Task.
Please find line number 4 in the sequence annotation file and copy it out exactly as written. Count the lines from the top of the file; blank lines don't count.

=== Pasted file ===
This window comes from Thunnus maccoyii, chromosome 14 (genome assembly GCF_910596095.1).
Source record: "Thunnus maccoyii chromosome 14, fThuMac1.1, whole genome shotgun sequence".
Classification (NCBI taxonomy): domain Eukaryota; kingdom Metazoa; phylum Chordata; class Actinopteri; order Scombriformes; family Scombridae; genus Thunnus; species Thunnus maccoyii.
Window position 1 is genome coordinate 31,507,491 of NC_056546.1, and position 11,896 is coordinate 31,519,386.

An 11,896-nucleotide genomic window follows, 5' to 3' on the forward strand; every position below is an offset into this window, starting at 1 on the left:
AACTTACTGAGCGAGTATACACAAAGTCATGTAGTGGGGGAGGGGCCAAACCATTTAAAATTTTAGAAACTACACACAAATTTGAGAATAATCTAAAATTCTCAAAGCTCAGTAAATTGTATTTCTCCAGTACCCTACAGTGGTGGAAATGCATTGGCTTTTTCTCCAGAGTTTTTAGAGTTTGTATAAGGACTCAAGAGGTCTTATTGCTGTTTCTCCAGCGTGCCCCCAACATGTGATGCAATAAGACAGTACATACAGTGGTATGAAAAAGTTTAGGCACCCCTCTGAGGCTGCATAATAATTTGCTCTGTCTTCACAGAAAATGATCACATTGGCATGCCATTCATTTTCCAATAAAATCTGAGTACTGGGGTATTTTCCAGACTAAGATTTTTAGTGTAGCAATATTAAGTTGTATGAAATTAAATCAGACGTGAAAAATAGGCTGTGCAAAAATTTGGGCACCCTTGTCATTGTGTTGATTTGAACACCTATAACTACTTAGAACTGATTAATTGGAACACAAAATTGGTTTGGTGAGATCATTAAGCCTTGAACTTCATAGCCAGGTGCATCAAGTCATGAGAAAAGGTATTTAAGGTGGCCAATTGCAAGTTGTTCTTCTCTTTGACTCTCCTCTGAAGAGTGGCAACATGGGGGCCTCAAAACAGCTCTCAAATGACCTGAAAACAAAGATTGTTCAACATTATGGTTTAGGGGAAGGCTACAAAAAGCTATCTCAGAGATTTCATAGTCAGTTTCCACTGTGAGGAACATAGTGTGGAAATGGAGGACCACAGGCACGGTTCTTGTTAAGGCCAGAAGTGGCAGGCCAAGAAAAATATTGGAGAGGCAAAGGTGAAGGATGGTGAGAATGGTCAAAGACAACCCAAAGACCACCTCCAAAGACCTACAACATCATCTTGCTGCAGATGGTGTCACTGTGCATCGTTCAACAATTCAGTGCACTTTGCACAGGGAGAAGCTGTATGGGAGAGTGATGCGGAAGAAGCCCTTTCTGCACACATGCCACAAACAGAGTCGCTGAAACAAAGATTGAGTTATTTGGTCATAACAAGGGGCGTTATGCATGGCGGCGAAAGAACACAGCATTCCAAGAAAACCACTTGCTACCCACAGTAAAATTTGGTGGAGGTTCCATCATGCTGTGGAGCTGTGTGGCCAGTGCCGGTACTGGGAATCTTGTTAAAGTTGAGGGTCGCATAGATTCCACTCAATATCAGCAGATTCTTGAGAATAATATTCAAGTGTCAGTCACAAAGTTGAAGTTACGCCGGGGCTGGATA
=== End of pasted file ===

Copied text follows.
Window position 1 is genome coordinate 31,507,491 of NC_056546.1, and position 11,896 is coordinate 31,519,386.